A new study finds that using observational ratings of beginning teachers may be a viable alternative—or a useful complement—to relying solely on controversial “value-added” modeling (VAM) in evaluation of educator preparation providers (EPPs).
An article about the study by Matthew Ronfeldt and Shanyce Campbell of the University of Michigan School of Education, published in the journal Educational Evaluation and Policy Analysis, is now available online.
In what the authors describe as the first study to investigate the use of teachers’ observational ratings to evaluate their preparation programs and institutions, the results are compelling.
“The demands for teacher preparation accountability continue to grow, from the proposed federal regulations to new accreditation standards,” said Ronfeldt, who was also the 2016 recipient of AACTE’s Outstanding Journal of Teacher Education Article Award. “We sorely need better ways to assess program quality. Although VAM makes an important contribution to our understanding of program outcomes, we likely need multiple measures to capture something as complex as preparation quality. We are excited to find that teacher observational ratings could be a viable supplement.”
AACTE has chosen Matthew Ronfeldt of the University of Michigan School of Education to receive the 2016 AACTE Outstanding Journal of Teacher Education (JTE) Article Award for his article “Field Placement Schools and Instructional Effectiveness,” published in the September/October 2015 issue of the journal. The award will be presented at the 68th AACTE Annual Meeting Speaker Spotlight Session, Thursday, February 25, at The Mirage Hotel in Las Vegas.
Ronfeldt’s study aimed to determine (a) what types of schools in an urban district are used most for preservice field placement, (b) what school characteristics make a difference in the effectiveness (gauged by value-added measures, or VAM, in reading and math) of the teachers placed there, and (c) whether teachers’ effectiveness corresponds to the degree of match between their preparation sites and the schools where they currently work.
More than 200 participants from a variety of education settings just completed the first Online Professional Seminar (OPS) in the series being offered by AACTE’s new Quality Support Initiative. With another 250-plus registrants signed up for the second free seminar starting next week, the series is off to a strong start—and there is still space in upcoming cohorts!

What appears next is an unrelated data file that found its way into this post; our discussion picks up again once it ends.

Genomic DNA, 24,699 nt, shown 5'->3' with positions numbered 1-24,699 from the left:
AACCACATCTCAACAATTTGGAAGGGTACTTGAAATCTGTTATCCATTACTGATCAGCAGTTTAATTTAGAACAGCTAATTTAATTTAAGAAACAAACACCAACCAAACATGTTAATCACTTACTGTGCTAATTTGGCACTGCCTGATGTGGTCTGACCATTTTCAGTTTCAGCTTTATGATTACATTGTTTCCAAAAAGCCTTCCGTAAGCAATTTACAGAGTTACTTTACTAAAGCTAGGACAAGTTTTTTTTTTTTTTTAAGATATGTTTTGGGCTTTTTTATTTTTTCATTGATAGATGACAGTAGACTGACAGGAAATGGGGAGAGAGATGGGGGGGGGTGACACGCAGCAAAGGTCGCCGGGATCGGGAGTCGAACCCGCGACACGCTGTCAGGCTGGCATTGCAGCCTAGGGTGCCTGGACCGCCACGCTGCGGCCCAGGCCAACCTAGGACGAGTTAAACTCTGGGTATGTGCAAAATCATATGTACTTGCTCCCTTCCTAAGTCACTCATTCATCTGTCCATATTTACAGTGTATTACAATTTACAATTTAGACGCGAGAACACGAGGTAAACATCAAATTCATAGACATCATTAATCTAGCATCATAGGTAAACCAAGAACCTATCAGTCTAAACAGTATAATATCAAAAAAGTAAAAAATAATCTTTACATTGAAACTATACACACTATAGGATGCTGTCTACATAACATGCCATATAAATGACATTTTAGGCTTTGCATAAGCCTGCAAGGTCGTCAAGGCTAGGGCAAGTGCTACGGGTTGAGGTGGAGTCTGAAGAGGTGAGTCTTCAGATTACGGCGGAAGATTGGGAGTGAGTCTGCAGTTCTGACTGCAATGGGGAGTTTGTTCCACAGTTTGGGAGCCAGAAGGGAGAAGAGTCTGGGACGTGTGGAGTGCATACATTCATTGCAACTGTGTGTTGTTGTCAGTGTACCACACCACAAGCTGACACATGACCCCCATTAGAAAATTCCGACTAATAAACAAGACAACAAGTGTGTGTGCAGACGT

The focus of each OPS is a topic relating to quality assessment and/or accreditation. Seminars are 3-week, interactive online courses for current and aspiring professional educators, PK-16. Courses are open to all educators, whether AACTE members or nonmembers, and the first two seminars in the series—Building Quality Assessments and Using Data for Improvement—are offered free of charge. These two introductory OPSs can be taken in any order.
Yesterday, U.S. Secretary of Education Arne Duncan issued a statement responding to widespread concerns about standardized testing—saying that “testing issues today are sucking the oxygen out of the room in a lot of schools” and offering to delay by a year the federal requirement that teacher evaluations include some “significant” influence from students’ performance on state assessments.
The January/February 2014 issue of the Journal of Teacher Education (JTE) is now available online. See what Volume 65 Number 1 has to offer—without waiting for the mail delivery!
- In this month’s editorial, JTE‘s editors at Penn State University announce the 2014 Editorial Review Board and outline the highlights of this issue’s articles.
- “The Effects of Teacher Entry Portals on Student Achievement” classifies North Carolina public school teachers into 11 predominant “portals” of entry into the profession and estimates their effects on students’ test score gains. The gains are generally higher for students of teachers prepared through in-state, public undergraduate programs—but Teach for America corps members seem to be more effective in STEM subjects and at the secondary level.